In my last column I talked about the difference between sadness and depression. And I talked about various treatments including medication and psychotherapy.
Depression is a brain disorder, and some children are more prone to it genetically. But parents can do many things to diminish the risk. And the same techniques that reduce depression risk also help raise healthier children.
Most people instinctively divide emotions into good (happiness and pride) and bad (anger, hurt, sadness or shame). As parents, we try to protect our children from the bad ones and help them experience the good ones. But in doing so, we might not be helping our children develop the resilience they will need in life.
Psychologist Karen Reivich, co-author of The Resilience Factor, suggests that building resilience is similar to the way immunizations work – give the child a small dose of the disease and let the psychological immune system do the rest.
All children sometimes come home from school feeling rejected by schoolmates, self-critical for poor performance, or angry with the teacher. Our instinct is to try to make them feel better. So some parents will try to talk children out of their bad feelings while others might go to school and complain to a teacher about a grade.
But when we do this, we convey that the children are fragile, that their perceptions are wrong, or that they are innocent victims. Not only does this harm a child’s development, this pattern will eventually close down honest dialogue.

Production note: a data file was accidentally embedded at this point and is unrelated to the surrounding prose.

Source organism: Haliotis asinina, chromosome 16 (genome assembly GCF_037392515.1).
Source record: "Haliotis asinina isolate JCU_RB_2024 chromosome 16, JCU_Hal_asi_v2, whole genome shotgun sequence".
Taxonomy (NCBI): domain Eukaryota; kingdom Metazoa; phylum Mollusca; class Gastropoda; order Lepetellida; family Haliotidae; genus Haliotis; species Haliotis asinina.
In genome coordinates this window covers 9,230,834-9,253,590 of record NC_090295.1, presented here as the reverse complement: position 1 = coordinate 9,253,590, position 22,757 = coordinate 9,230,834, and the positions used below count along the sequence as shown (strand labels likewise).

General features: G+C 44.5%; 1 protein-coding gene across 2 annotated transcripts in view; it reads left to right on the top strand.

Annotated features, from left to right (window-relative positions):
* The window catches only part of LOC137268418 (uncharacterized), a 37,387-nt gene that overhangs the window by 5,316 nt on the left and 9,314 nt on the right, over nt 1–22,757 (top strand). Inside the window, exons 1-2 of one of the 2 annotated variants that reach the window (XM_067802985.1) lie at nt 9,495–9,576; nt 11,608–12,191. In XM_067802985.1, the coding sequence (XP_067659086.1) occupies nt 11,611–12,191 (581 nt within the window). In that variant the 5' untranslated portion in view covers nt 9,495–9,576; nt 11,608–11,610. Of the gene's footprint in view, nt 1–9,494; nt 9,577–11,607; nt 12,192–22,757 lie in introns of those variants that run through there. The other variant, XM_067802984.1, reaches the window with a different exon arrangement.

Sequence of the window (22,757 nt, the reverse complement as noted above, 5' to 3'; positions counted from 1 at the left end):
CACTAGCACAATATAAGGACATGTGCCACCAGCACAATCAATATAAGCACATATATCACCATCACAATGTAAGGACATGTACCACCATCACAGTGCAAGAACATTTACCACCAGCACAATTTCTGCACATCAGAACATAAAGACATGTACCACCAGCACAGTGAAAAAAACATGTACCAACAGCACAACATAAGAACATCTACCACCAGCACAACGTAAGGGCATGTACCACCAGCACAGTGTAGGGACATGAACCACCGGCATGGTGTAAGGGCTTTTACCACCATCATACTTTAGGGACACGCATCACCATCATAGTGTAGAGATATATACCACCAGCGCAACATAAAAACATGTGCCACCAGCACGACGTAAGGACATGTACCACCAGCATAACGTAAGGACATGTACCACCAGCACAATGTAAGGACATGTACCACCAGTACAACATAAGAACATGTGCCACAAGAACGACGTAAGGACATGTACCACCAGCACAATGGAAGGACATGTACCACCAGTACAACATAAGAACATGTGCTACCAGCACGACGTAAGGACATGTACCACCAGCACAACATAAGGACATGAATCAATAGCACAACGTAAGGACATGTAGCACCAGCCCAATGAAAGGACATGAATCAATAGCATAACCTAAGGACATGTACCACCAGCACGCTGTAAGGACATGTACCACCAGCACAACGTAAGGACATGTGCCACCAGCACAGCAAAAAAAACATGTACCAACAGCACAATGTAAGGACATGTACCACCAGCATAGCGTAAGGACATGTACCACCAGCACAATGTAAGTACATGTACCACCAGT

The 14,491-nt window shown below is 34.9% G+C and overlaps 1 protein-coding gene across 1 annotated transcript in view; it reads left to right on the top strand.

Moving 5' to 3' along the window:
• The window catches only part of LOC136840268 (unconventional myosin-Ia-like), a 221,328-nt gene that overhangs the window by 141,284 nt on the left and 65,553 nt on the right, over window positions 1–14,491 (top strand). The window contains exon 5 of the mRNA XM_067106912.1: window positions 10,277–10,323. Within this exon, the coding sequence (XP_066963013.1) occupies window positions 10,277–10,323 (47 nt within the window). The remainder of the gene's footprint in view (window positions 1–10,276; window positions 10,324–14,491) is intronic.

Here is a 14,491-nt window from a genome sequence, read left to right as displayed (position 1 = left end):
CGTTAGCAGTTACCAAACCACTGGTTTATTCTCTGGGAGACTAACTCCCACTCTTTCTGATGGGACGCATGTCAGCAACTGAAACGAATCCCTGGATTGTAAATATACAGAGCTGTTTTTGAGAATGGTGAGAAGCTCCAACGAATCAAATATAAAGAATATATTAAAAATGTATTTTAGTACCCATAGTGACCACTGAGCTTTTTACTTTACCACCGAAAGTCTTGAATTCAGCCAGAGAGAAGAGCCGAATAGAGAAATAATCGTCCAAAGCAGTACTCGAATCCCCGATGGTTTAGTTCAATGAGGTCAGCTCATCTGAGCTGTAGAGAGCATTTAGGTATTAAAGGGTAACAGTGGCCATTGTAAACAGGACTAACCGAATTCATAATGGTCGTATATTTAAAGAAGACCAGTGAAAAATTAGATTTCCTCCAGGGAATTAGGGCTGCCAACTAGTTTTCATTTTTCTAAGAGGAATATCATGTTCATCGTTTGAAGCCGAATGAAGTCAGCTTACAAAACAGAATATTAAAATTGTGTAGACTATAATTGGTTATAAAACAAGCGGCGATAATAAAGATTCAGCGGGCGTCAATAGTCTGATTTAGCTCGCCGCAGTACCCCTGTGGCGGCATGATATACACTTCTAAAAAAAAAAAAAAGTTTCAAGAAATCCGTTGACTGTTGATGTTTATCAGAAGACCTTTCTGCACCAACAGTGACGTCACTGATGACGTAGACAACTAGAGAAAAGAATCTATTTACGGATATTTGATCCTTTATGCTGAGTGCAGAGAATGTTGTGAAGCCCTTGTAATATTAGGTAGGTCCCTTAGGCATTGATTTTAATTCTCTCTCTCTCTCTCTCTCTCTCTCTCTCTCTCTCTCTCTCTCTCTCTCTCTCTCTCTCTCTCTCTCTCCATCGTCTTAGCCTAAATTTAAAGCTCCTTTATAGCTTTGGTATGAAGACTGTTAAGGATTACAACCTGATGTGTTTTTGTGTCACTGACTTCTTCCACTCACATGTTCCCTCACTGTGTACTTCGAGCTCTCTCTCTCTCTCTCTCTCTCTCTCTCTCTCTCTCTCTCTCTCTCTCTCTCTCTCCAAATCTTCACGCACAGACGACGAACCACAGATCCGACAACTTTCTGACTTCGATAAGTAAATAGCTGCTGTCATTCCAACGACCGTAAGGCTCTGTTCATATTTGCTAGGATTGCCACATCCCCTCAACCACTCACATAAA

Reivich calls this last issue the most significant risk factor for childhood depression. If children do not feel that parents will understand their emotions, they are likely to keep their feelings to themselves, and feel more alone.
Stress is another risk factor for depression. Children who live a stressful life have higher rates of many psychological disorders including depression. Children in affluent suburbs with high expectations have a much higher rate of depression, anxiety disorders, and substance abuse than the national average. Combine this stress with a child who might not be open with his or her parents, and the risk for depression increases substantially.
So what’s a parent to do? Reivich suggests that when a child runs into adversity, a more helpful approach would be to listen to children’s feelings and when they feel you understand them, help them use their creativity to resolve the problem: “Ask them to explore other possibilities for people’s motives, or other explanations for their poor performance. If we are patient with our children, they can develop solutions for most of their problems. And if they cannot, it is important for them to learn that whatever suffering they are experiencing in the moment will not last.”
Families can do many other things to cut down the risk of depression. Research shows that having family dinners three to four times a week reduces the risk of smoking, drinking, substance abuse and depressive symptoms. A University of Minnesota study showed that adolescent girls who had frequent family dinners were less likely to develop eating disorders. And even small children who attend the dinners tend to have a better vocabulary!
But even more important factors are in play here. Family dinners give children a sense of belonging, especially if everyone feels heard. Here more than anywhere else, children learn about parents’ values, ethics and what it means to be part of the family.
A healthy sense of self-esteem is also critical in cutting the risk of depression. Telling children repeatedly that they are special or high performers is not necessarily healthy. But self-esteem based on a child’s sense of making a positive contribution to the world will generate a healthier sense of self and can help inoculate the child against future depression.
Eat together. Listen to one another. Have faith in your children’s resilience. And together do something to help others.